MARION — Victories in sports aren’t always seen in the final results.
You won’t see Linn-Mar’s Tristan Bohn on the top step of any podiums during this high school boys’ swimming season, but he is a winner in every sense of the word.
A senior for the Lions, Bohn is a special needs student who has autism, Tourette’s Disorder and several other challenges. He also has an abundance of joy and it shows each time he hits the water.
“I like the way the water feels on my body,” Bohn said. “It’s so relaxing and makes me feel happy.”
An accomplished Special Olympics swimmer, Bohn always has been more comfortable in the water, according to his parents, Leon and Jenn. He had no fear and was drawn to water like many children with autism. Bohn was a “natural” and picked up the basics of swimming quickly through the lessons of his parents and his own observation of others.
“He’s not just a good high school swimmer,” said Linn-Mar Coach Tom Belin, “but Tristan is probably one of the top swimmers in the country for his para-swimming category.”
When Bohn entered high school, his parents approached Belin about joining the Linn-Mar team.
“We’d needed to make some accommodations, but I thought it was a great idea,” Belin said. “Leon and Jenn told me swimming brought Tristan out of his shell and made him excited about something. There’s a radiance about him that spreads to others when he’s swimming.
“He’s a great example of giving the best of what you have. You can’t help but get excited watching Tristan give everything when he’s racing.”
One adjustment for Bohn was the atmosphere surrounding a high school meet. During his Special Olympics meets, there wasn’t as much noise. That change made Bohn anxious.
Fortunately, he had a friend to guide him along. Senior David Rubin first met Bohn in sixth grade when they were both percussionists in the school band. When both were freshmen, Rubin became, what Bohn’s parents called, “Tristan’s Guardian Angel.”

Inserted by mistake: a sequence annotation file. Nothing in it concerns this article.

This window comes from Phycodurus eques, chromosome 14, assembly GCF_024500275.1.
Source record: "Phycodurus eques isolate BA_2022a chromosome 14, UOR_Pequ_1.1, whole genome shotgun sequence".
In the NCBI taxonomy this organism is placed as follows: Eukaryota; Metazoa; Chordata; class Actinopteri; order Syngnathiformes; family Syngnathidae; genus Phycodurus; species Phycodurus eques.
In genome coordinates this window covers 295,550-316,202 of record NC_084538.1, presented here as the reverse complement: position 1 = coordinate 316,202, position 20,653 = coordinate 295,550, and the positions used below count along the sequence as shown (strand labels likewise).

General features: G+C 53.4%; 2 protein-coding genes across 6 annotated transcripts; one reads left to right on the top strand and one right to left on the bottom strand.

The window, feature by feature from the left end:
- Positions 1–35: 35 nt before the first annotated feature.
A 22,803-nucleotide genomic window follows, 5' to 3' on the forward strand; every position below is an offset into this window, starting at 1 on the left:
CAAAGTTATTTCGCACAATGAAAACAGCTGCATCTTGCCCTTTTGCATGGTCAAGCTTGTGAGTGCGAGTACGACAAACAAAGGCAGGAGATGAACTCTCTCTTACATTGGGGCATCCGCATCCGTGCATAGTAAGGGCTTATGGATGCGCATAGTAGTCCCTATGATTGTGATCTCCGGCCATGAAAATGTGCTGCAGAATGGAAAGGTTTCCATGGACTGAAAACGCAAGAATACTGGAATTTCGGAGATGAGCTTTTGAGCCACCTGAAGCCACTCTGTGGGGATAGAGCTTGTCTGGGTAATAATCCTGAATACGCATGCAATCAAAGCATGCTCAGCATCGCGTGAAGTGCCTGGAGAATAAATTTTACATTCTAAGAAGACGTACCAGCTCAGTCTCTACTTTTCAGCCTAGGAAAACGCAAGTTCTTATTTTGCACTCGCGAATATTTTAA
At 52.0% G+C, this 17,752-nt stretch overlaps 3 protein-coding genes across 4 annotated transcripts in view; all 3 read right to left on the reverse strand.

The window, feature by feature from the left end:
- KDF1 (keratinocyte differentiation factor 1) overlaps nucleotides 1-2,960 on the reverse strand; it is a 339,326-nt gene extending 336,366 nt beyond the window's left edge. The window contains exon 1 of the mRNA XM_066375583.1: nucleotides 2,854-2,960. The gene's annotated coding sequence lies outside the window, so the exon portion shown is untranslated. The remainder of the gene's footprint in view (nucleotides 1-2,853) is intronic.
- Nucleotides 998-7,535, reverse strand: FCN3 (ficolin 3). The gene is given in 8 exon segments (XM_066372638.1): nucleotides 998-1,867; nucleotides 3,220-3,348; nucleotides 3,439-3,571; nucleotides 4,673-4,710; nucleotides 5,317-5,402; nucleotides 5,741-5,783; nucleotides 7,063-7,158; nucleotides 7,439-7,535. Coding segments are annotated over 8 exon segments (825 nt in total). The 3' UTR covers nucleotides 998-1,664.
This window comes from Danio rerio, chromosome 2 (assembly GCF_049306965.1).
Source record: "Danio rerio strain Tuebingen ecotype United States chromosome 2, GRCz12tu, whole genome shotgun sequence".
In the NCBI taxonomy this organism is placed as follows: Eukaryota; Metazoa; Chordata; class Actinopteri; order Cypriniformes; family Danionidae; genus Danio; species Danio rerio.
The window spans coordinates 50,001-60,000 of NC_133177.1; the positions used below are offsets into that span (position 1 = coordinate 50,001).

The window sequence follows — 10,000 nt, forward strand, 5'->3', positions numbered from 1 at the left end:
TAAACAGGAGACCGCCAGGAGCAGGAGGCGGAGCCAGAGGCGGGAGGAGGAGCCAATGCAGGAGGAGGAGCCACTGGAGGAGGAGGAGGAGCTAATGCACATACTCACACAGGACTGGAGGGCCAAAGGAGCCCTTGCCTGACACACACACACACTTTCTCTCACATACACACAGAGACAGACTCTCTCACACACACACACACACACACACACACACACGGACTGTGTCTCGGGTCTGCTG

“It was almost exactly three years ago today that I first saw him needing a little extra support, so I just told him to hop back in the water and follow (then quickly surpass) me,” Rubin said. “That’s all it is, just having a quick conversation and showing support to a friend and teammate.”
To Bohn’s parents, Rubin’s influence is much greater.
“He knows exactly what to do and say to calm and support Tristan when things are just a bit too much,” said Leon Bohn. “Tristan has complete trust in him and knows he has his back. The impact of having a peer take on this role and pursue a friendship with Tristan in his life is immeasurable.”
The COVID-19 pandemic has deprived Bohn of one of his favorite parts of swim meets — his fan club.
“I like the people who come to see me swim, especially my ‘fan girls,’” he said.
Belin elaborated on the influence of Bohn’s followers.
“We found that if Tristan was struggling with learning something, all we had to do was get a young lady to help us,” Belin said with a laugh. “Tristan very quickly seemed to figure out how to make the improvement we wanted.”
Watching Bohn grow and improve as a swimmer over the last four years hasn’t been lost on Belin.
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"We get so caught up in trivial things and we think we have big problems,” he said. “Then you watch Tristan swim and a great feeling swarms you. He brings a sense of balance. His presence puts things in proper perspective, ‘If Tristan can persevere, my problems are manageable compared to his.’”